- rapid exhaustion and increased fatigue (fatigue syndrome)
- perceptual disturbances, word-finding disorders and speech problems
- Attention deficit, memory impairment and learning difficulties
- Behavioral and personality changes, emotional-affective instability
- Problems with reading, arithmetic, writing and PC work
- General physical and mental underload capacity
Specific examples of impairments caused by neuropsychological symptoms at work and why the return to work should not take place too early can be found here.
If these symptoms are mild, it is challenging to identify them at an early stage, especially since they are invisible and manifest themselves unspecifically. However, they intensify in everyday life and at the latest at work with increasing demands. New and inexplicable complaints should therefore make you alert and lead to a medical consultation.
If cognitive impairment is suspected a neuropsychological examination will provide clarity. If possible, this should be arranged before reintegration in order to support the return to work from the outset with suitable measures.
If necessary, an additional occupational medical-therapeutic clarification is advisable in case of special requirements of the occupational activity, specific tasks or difficult conditions in the work environment.
The basis for successful reintegration is sound diagnostics to identify and assess cognitive deficits and existing abilities. This is done in comparison with the concrete requirement profile of the occupational activity. Only with a careful inventory and a clear picture of the actual situation can the question of how to proceed professionally be answered adequately.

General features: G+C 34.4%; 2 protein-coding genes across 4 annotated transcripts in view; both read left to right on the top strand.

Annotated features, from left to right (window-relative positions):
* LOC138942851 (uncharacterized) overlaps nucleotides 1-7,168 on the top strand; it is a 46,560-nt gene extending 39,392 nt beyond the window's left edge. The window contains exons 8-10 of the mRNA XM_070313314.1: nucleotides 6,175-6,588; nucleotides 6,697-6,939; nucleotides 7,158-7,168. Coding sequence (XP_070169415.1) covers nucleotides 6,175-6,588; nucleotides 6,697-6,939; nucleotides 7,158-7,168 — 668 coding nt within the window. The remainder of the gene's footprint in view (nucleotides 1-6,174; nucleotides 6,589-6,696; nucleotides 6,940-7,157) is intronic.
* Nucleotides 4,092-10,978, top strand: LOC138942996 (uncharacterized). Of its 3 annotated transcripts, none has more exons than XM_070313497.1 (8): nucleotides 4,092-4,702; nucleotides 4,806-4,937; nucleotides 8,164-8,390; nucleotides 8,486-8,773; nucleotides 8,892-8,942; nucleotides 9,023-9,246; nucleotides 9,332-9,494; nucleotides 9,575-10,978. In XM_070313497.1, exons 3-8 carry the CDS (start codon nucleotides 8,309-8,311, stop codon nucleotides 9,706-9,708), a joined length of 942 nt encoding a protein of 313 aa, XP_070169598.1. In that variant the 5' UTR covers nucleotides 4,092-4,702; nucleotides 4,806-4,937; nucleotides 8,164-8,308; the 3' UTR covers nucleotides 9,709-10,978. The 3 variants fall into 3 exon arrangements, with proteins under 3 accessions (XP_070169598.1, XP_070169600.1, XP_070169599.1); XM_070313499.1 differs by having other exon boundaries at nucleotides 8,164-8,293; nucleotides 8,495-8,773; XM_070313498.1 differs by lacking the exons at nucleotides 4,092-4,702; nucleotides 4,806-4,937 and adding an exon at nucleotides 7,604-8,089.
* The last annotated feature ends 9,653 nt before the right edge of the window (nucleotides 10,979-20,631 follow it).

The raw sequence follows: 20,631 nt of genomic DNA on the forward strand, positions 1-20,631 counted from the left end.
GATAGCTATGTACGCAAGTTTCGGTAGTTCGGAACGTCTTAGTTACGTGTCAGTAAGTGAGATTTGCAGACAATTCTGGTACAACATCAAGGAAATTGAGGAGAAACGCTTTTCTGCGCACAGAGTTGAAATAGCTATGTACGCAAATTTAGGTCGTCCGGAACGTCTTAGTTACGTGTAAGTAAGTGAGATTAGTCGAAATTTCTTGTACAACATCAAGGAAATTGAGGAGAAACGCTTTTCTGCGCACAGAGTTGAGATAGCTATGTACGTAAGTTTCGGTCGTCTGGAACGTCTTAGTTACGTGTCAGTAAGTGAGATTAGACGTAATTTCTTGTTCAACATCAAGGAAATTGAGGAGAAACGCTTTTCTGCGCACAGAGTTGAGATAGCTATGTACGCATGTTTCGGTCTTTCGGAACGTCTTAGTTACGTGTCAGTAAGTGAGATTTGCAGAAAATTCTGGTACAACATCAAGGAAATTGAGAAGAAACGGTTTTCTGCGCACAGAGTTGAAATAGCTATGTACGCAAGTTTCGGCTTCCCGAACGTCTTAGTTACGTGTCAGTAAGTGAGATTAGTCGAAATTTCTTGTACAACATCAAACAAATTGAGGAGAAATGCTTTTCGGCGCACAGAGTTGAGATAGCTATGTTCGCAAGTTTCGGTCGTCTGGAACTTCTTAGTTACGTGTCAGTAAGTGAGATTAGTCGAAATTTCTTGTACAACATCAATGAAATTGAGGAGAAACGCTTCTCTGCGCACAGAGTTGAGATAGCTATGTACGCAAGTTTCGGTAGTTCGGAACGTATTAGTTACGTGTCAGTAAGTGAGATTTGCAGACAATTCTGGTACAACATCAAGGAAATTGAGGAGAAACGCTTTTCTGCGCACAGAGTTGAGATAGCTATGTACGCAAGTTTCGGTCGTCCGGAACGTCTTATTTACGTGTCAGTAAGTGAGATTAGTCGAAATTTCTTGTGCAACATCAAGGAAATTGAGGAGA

The second attempt: Reintegration into the workplace
The better the preparation, the better the chances of successful reintegration after a stroke. In practice, a structured approach has proven to be effective. Ideally, the return to work is tailored to the individual needs of the person affected, systematically planned, coordinated and accompanied by personal contacts.
With the company integration management (BEM), a legal basis exists for this at the same time 2 This obliges employers to offer BEM to all employees who have been incapacitated for work for more than six weeks in the course of a year.
The BEM is a procedure that is intended to facilitate and sustainably support the return to work from a longer period of illness. The aim is also to take countermeasures at an early stage if problems occur, z. B. Show tendencies to overwork in order to reduce the risk of a renewed incapacity to work.
Companies handle the implementation differently and there are a number of concepts and measures within the framework of BEM. One of these is the so-called Gradual reintegration.